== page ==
For a list of stock-pile prices check out this post.
For a seasonal list of sales, check out this post.
Buy one get one free sales- When a store has a buy one get one free sale, this is a great time to use your coupons. You can use 2 coupons. One for the item you are buying and one for the item you are getting for free. Remember coupons are like cash. The store IS getting paid for that product, by the Manufacturer. So the store gives you the second item for free, but they can turn in the coupon and get paid for that item they just gave you for free. Example- Oreo Cookies are on sale buy one get one free. You pay $4.00 for the first bag of cookies, and get the 2nd free. But, if you have 2 coupons for $1 off Oreos, you can use both of those coupons. One coupon is applied to each bag of chips (although one bag is considered free) Both coupons are applied to the total sale price. Bringing the total to $2 for 2 bags of Oreo Cookies. You would have paid $8 for 2 bags of Oreos, but using the Buy one get one (BOGO) free sale you have saved $4 PLUS $2 in coupons.
Stacking your coupons- Stacking your coupons is when you are able to use 2 coupons for one item. You are able to do this when you use a in-store coupon ( a coupon that the store prints, normally in the weekly ad. It will have the store logo on it) along with a MFR (manufacturer coupon). When you use the in-store coupon and the MFR coupon together this is called “stacking” your coupons. So watch for those in-store coupons, and see if you have a MFR coupon to go along with it. (Be sure to check the store's coupon policy to see if you can do this!)
Rebates- A lot of company’s offer a mail in rebate for their items as part of a promotion to get you to try or buy their product. Many times this makes the item free after rebate. Example- The store is selling nuts for $5.00, and they have a mail in rebate for $5.00 which would make the item free. But if you use a $2.00 coupon on the nuts, after you turn in your rebate they will give you a check for $5.00. SO you will actually make $2.00 just for buying the nuts.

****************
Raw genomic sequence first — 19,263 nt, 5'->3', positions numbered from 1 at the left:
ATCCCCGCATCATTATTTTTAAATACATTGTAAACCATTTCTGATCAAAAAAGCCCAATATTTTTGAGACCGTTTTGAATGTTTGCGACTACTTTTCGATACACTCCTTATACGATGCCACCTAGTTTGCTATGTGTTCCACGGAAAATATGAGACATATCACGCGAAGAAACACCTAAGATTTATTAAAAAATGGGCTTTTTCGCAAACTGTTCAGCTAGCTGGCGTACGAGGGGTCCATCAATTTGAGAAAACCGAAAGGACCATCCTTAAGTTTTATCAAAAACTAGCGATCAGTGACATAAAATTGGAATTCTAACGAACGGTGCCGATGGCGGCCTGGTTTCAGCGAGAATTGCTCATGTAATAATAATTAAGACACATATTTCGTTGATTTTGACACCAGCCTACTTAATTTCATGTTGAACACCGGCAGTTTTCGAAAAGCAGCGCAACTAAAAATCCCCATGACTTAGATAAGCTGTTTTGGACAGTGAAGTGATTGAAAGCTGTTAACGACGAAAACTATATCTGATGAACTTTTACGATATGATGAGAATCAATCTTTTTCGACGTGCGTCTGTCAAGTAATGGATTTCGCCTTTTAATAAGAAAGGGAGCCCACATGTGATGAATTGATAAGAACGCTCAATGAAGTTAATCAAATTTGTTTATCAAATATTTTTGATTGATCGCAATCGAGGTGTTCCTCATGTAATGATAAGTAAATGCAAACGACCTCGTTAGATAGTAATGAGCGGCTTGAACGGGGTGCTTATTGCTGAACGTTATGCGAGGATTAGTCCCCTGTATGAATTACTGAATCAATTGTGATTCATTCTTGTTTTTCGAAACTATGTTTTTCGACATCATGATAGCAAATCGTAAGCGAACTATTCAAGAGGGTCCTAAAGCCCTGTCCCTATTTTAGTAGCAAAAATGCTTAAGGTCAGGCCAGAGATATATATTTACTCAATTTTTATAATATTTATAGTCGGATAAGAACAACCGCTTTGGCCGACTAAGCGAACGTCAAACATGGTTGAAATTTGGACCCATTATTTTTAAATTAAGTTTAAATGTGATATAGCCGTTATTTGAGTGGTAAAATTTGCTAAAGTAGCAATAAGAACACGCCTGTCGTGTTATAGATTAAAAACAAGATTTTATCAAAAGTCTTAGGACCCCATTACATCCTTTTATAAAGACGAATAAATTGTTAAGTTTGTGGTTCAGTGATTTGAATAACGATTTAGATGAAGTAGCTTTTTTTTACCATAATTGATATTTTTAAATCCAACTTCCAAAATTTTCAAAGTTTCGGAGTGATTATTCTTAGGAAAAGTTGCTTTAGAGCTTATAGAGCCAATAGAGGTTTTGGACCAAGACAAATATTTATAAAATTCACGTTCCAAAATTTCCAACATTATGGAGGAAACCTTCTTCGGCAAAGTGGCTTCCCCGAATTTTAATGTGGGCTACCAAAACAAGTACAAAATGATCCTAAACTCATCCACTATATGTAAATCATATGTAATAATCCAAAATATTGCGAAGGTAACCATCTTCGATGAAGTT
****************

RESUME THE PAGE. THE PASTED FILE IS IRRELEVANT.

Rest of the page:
Register Rewards - Some stores, like Walgreens, offer register rewards when you purchase an item. These rewards can be spent like cash during a later transaction making the item you purchased (or the next item you purchase) essentially FREE. For example: Walgreens has razors on sale for $3.99 and they are offering a $2 register reward if you purchase this razor. If you have a $2 coupon for the razor - you are essentially not only getting the razor for free, but you are making a penny!
Store match or double- Some stores do this every week (like Scolari's), while some only do it a few times a year. They will match your coupon amount, which gives you the chance to get twice the amount of your coupon. Example- the store is selling juice for $1.00 but I have a coupon for $.50 off, The store them matches the price of my coupon giving me another $.50 off, making my juice FREE. Normally if a store matches or doubles coupons they only let you do a limited of items per shopping trip. So I plan to make several trip through the checkout line. Sometimes I split the order and send my hubby to a different register.
Learn More with the articles below:
Earn money and rewards for using coupons
Grocery Store Stock Up Prices
Go Green to Save Some Green